NIHSS-limits ≥10 (8 if vessel occlusion on CTA) 2–42 6–42 0–42 8–29 6–42
Time window for intervention 5 hrs to groin puncture, 7 hrs overall 6 hrs to groin puncture 12 hrs 6 hrs to groin puncture, 8 hrs overall 6 hrs to groin puncture 8 hrs
CTA/MRA mandatory No Yes Yes Yes Yes Yes
Imaging – vessel NA dICA, M1, M2, A1, A2 dICA, M1, M2 dICA, M1, M2 dICA, M1 dICA, M1
Imaging – parenchym <1/3 MCA ASPECTS 6–10 good collaterals RAPID: Mismatch ratio >1.2; Mismatch >10 ml; Core <70 ml; nc-CT <1/3 MCA ASPECTS 6–10 ASPECTS 7–10 CT, 6–10 MRI
Primary endpoint mRS 0–2 @ d90 mRS Shift @ d90 mRS Shift @ d90 Recanalization or rapid neurological improvement mRS Shift @ d90 mRS Shift @ d90
Patients data N 656 500 315 70 196 206
Age (median) 69 66 71 69 65 65
NIHSS (median) 16 17 16 17 17 17
iv-rtPA 100% 89% 76% 100% 100% 70% / 80%
Time to i.v. (median) 122 min 86 min 117 min 136 min 113 min 112 min
Vessel occlusion (ICA / M1 / M2) 26% / 49% / 19% 27% / 64% / 8% 27% / 70% / 3% 31 % / 54% / 14% 17% / 71% / 10% 26% / 64 % / 9%
Time to groin punct. (median, ia-Arm) 208 min 260 min 185 min 210 min 208 min 269 min
Stent retriever (ia-Arm) 1% 82% 86% 100% 100% 95%
Outcome mTICI 2b/3 (ia Arm) 29% 59% 72% 86% 88% 66%
sympt. ICB (Intervention / Ctrl) 6.2% / 5.9% 7.7% / 6.4% 3.6% / 2.7% 0% / 6% 1.0% / 3.1% 4.9% / 1.9%
Primary endpoint ARR 1.5% (95% CI –6.1–9.1) OR 1.67 (95% CI 1.21–2.30) OR 2.6 (95% CI 1.7–3.8) 37% vs. 80% (p = 0.002) P <0.001 OR 1.7 (95% CI 1.05–2.8)
mRS 0–2 @d90 (Intervention / Ctrl) 42.7% / 40.2% 32.6% / 19.1% 53.0% / 29.3% 71% / 40% 60.2% / 35.5% 43.7% / 28.3%
ARR (NNT) 2.5% (40) 13.5% (7) 23.7% (4) 31 % (3) 24.7% (4) 15.5% (7)
Mortalität (Intervention / Ctrl) 20% / 22% 21% / 22% 10% / 19% 9% / 20% 12% / 26% 18% / 16%



Notes:


1 3 hrs in USA.



2 Improvement of at least 8 points on the NIHSS or a level of 0 or 1 at day 3.





Figure 19.4 Functional outcome of patients with ischemic stroke in trials of endovascular thrombectomy. Rates of independent functional outcome at 90 days after treatment (mRS of 0–2) are shown for selected trials of endovascular thrombectomy. Relative risk (with 95% CI) of achieving mRS 0–2 at 90 days is also shown. (Modified from Campbell et al. [39].)


Important evidence about the safety and efficacy of MT also comes from the “Highly Effective Reperfusion Evaluated in Multiple Endovascular Stroke Trials” (HERMES) collaboration meta-analysis of the first five positive studies [40]. In a pooled cohort of 1 287 patients, HERMES showed that the proportions of patients achieving a good (independent) functional outcome (mRS 0–2 at 90 days) were 46.0% (mechanical thrombectomy) compared to 26.5% (best medical treatment); see Figure 19.5.





Figure 19.5 Distribution of the modified Rankin Scale in the HERMES analysis. (Modified from Goyal et al. [40].)


RtPA was given to 83% of patients in the thrombectomy population and 87% of those in the control population. The number needed to treat for patients to achieve a reduction of 1 or more points on mRS was 2.6. Reassuringly, mortality at 90 days and risk of symptomatic intracerebral hemorrhage (ICH) did not differ between patients receiving i.v. rtPA and thrombectomy versus i.v. rtPA alone. A major advantage of the HERMES meta-analysis is the option to examine the efficacy of MT in subgroups that were too small to be investigated in the – mostly prematurely stopped – individual trials. The benefit remained in subgroups of patients >80 years of age and those who did not receive i.v. rtPA. Thrombectomy led to a consistent benefit across NIHSS scores, from milder to more severe strokes. Although there was no statistical heterogeneity of effect by the degree of early brain ischemia measured by the Alberta Stroke Program Early CT score (ASPECTS), there was clear benefit only for ASPECTS >5 (indicating a limited extent of early ischemic tissue injury). However, there were only a few patients with ASPECTS <5 included. Other subgroup analyses can be found in Figure 19.6.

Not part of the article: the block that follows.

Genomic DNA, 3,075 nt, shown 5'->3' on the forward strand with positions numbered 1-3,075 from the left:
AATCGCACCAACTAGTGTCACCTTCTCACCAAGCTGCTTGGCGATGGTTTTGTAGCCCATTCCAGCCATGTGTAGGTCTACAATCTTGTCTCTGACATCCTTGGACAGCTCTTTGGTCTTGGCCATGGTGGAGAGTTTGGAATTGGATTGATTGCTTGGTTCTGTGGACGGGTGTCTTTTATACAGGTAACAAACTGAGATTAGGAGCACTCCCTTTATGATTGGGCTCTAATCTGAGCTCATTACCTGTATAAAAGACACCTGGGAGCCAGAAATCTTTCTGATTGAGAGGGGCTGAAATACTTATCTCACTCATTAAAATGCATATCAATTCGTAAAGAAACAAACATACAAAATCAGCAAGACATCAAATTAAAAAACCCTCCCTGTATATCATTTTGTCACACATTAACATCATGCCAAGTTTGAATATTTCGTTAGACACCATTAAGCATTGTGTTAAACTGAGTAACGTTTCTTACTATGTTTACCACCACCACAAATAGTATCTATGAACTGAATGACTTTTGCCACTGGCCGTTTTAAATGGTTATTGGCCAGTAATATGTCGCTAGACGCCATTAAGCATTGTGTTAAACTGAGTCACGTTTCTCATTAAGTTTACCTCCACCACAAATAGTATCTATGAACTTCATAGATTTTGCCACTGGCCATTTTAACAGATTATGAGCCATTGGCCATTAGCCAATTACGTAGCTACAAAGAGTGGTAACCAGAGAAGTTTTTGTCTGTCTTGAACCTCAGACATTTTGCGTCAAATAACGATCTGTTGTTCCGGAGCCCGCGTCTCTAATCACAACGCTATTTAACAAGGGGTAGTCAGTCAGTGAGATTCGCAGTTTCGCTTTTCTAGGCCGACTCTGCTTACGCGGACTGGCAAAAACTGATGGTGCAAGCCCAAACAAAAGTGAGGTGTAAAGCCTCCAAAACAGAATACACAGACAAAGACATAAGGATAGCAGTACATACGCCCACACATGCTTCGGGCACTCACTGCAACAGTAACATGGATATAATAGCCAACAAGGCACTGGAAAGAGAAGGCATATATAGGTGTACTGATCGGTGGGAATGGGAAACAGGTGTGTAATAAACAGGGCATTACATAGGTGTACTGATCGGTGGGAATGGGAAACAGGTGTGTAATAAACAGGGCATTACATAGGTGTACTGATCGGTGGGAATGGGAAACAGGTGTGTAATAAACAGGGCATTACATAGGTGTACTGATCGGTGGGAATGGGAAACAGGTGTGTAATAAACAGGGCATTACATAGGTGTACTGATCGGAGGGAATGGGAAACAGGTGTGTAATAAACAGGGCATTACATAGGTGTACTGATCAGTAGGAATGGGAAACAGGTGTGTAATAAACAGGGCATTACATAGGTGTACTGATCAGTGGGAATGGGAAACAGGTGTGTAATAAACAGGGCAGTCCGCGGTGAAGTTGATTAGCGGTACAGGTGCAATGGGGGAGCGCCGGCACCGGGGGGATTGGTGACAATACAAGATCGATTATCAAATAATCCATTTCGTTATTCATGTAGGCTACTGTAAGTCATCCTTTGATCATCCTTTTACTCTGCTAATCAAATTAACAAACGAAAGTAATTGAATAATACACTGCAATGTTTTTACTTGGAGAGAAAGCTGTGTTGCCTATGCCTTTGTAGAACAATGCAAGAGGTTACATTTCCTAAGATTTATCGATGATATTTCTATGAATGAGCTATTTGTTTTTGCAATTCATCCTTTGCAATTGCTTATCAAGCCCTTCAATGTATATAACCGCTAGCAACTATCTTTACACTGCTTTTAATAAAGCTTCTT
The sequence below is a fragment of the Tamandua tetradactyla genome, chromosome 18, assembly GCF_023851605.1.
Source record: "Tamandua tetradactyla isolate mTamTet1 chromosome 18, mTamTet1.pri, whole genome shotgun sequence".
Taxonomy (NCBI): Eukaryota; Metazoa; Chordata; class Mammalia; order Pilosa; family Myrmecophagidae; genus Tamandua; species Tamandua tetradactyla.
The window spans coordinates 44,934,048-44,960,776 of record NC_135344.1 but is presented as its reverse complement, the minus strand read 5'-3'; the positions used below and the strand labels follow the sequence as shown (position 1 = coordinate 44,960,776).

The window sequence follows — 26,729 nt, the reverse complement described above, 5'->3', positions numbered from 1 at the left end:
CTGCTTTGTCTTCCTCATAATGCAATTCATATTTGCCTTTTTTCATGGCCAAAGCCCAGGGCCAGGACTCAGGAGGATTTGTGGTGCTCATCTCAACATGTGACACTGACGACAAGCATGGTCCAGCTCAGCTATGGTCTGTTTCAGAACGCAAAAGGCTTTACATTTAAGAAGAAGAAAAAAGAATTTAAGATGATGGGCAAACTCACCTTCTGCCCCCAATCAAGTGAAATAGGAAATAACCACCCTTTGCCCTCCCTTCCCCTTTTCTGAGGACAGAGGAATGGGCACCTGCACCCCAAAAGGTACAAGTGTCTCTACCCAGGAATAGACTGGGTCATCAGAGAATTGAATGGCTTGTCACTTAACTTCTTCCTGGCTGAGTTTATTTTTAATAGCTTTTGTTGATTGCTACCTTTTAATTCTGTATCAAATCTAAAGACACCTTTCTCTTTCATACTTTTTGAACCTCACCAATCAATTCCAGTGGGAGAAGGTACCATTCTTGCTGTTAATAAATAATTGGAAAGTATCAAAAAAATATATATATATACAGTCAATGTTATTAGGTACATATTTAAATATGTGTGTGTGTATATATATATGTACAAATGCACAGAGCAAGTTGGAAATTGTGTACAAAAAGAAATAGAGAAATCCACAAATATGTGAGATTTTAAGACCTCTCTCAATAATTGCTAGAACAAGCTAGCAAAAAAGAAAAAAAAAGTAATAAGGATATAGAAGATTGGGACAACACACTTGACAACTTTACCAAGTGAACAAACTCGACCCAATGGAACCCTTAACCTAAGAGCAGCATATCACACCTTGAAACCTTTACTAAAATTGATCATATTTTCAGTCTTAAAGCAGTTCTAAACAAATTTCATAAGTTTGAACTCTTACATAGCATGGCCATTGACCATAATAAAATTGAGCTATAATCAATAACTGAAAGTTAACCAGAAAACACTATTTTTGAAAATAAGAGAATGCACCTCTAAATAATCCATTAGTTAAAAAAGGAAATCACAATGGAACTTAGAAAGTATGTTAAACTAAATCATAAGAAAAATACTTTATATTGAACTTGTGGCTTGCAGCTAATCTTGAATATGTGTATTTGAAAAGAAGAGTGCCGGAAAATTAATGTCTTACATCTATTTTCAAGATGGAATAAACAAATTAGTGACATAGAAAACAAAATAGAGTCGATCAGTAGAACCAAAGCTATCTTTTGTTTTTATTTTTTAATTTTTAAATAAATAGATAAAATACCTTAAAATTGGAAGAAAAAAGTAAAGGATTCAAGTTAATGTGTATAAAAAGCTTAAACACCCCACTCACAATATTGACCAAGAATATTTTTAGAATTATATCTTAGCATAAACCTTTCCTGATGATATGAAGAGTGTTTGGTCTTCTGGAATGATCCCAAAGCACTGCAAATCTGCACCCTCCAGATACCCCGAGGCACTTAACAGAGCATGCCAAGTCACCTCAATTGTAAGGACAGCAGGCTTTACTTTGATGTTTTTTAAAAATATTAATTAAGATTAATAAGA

Figure 19.6 Forest plot showing adjusted treatment effect for the modified Rankin Scale at 90 days in pre-specified subgroups in the HERMES analysis. (Modified from Goyal et al. [40].)


Other recent meta-analyses, including more trials, have confirmed the key findings from HERMES. The systematic review of Church et al. [41] described 20 randomized trials for endovascular acute stroke treatment. The meta-analysis for the endpoint mRS 0–2 at 90 days of any trial showed a benefit of endovascular treatment, OR 1.69 (95% CI 1.31–2.19), with a rather large number needed to treat (NNT) of 31. However, heterogeneity for this analysis was substantial with I² = 71%. Restricting the analysis to the six grade-1 trials using predominantly stent retrievers, the OR increased to 2.44 (95% CI 1.77–3.36). The NNT for stent retriever studies was eight for the endpoint mRS 0–2 and heterogeneity was moderate with I² = 35% in the limited analysis (see Figure 19.7).


Sep 22, 2020 | Posted by in NEUROLOGY | Comments Off on Chapter 19 – Acute Therapies for Stroke
Premium Wordpress Themes by UFO Themes